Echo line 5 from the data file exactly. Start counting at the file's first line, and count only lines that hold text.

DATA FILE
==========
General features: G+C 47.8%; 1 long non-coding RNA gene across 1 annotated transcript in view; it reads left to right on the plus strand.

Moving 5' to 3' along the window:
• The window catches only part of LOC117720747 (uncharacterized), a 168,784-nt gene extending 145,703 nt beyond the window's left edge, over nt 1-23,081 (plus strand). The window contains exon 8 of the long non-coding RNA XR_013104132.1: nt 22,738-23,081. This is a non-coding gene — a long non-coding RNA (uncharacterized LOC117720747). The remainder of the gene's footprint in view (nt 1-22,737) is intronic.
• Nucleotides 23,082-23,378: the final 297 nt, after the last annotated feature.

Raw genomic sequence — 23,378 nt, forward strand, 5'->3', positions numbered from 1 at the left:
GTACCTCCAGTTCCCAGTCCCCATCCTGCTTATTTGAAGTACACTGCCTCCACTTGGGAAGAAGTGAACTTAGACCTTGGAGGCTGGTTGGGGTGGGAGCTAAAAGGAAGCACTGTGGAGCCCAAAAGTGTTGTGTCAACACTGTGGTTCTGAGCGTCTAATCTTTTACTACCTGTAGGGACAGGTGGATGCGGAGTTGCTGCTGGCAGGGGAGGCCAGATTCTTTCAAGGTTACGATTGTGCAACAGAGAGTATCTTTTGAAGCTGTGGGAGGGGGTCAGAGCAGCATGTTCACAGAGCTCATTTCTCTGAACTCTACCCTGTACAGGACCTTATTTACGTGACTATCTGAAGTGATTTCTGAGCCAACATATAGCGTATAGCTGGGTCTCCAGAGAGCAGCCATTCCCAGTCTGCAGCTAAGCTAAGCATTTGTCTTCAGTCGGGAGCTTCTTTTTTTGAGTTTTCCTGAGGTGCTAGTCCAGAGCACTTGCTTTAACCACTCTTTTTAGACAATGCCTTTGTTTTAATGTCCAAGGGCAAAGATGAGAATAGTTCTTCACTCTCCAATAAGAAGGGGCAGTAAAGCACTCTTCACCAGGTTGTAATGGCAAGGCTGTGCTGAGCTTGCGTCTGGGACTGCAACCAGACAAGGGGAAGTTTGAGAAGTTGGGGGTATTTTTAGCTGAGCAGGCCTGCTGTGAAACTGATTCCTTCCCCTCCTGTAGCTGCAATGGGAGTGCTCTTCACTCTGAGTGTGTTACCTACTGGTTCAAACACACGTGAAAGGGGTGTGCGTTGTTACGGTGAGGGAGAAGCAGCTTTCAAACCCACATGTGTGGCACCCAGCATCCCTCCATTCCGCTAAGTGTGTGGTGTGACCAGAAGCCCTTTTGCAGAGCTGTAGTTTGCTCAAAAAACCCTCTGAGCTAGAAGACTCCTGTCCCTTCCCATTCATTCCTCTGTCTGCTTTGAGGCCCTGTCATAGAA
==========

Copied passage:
Raw genomic sequence — 23,378 nt, forward strand, 5'->3', positions numbered from 1 at the left: